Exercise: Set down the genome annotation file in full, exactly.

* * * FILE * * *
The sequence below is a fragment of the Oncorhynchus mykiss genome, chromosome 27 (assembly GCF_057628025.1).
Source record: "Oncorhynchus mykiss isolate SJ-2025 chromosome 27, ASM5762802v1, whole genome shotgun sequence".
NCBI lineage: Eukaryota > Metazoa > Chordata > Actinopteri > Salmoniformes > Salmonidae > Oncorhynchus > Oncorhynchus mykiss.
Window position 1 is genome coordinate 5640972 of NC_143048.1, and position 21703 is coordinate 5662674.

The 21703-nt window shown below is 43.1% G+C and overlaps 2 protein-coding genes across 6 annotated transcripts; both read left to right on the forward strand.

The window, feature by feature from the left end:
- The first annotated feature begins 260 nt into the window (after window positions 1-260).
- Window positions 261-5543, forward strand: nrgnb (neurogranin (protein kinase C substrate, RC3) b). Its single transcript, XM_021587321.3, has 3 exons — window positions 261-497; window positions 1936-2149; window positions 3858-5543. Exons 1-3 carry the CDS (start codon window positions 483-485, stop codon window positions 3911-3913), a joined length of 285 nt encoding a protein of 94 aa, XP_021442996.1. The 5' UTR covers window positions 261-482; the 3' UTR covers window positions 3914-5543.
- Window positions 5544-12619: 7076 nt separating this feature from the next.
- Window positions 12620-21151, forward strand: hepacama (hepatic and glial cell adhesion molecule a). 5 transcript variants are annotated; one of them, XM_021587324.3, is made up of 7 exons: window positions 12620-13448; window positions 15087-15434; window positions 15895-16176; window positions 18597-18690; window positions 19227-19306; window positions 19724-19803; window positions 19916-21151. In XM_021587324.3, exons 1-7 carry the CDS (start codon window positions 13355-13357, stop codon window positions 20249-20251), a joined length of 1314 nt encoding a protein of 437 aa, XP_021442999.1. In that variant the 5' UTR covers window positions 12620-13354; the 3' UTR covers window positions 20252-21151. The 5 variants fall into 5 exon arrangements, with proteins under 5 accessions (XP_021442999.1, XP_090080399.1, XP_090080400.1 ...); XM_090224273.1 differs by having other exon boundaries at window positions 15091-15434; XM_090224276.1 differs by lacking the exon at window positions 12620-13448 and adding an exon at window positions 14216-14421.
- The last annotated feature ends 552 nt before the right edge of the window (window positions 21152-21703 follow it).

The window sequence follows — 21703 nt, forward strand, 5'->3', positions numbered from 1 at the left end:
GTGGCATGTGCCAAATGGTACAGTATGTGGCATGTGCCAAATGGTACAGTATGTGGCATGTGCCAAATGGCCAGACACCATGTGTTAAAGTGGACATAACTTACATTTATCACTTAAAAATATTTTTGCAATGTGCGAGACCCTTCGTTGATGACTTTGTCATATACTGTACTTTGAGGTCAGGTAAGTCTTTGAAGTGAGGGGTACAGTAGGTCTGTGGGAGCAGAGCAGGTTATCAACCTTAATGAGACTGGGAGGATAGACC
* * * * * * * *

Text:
The sequence below is a fragment of the Oncorhynchus mykiss genome, chromosome 27 (assembly GCF_057628025.1).
Source record: "Oncorhynchus mykiss isolate SJ-2025 chromosome 27, ASM5762802v1, whole genome shotgun sequence".
NCBI lineage: Eukaryota > Metazoa > Chordata > Actinopteri > Salmoniformes > Salmonidae > Oncorhynchus > Oncorhynchus mykiss.
Window position 1 is genome coordinate 5640972 of NC_143048.1, and position 21703 is coordinate 5662674.

The 21703-nt window shown below is 43.1% G+C and overlaps 2 protein-coding genes across 6 annotated transcripts; both read left to right on the forward strand.

The window, feature by feature from the left end:
- The first annotated feature begins 260 nt into the window (after window positions 1-260).
- Window positions 261-5543, forward strand: nrgnb (neurogranin (protein kinase C substrate, RC3) b). Its single transcript, XM_021587321.3, has 3 exons — window positions 261-497; window positions 1936-2149; window positions 3858-5543. Exons 1-3 carry the CDS (start codon window positions 483-485, stop codon window positions 3911-3913), a joined length of 285 nt encoding a protein of 94 aa, XP_021442996.1. The 5' UTR covers window positions 261-482; the 3' UTR covers window positions 3914-5543.
- Window positions 5544-12619: 7076 nt separating this feature from the next.
- Window positions 12620-21151, forward strand: hepacama (hepatic and glial cell adhesion molecule a). 5 transcript variants are annotated; one of them, XM_021587324.3, is made up of 7 exons: window positions 12620-13448; window positions 15087-15434; window positions 15895-16176; window positions 18597-18690; window positions 19227-19306; window positions 19724-19803; window positions 19916-21151. In XM_021587324.3, exons 1-7 carry the CDS (start codon window positions 13355-13357, stop codon window positions 20249-20251), a joined length of 1314 nt encoding a protein of 437 aa, XP_021442999.1. In that variant the 5' UTR covers window positions 12620-13354; the 3' UTR covers window positions 20252-21151. The 5 variants fall into 5 exon arrangements, with proteins under 5 accessions (XP_021442999.1, XP_090080399.1, XP_090080400.1 ...); XM_090224273.1 differs by having other exon boundaries at window positions 15091-15434; XM_090224276.1 differs by lacking the exon at window positions 12620-13448 and adding an exon at window positions 14216-14421.
- The last annotated feature ends 552 nt before the right edge of the window (window positions 21152-21703 follow it).

The window sequence follows — 21703 nt, forward strand, 5'->3', positions numbered from 1 at the left end:
GTGGCATGTGCCAAATGGTACAGTATGTGGCATGTGCCAAATGGTACAGTATGTGGCATGTGCCAAATGGCCAGACACCATGTGTTAAAGTGGACATAACTTACATTTATCACTTAAAAATATTTTTGCAATGTGCGAGACCCTTCGTTGATGACTTTGTCATATACTGTACTTTGAGGTCAGGTAAGTCTTTGAAGTGAGGGGTACAGTAGGTCTGTGGGAGCAGAGCAGGTTATCAACCTTAATGAGACTGGGAGGATAGACC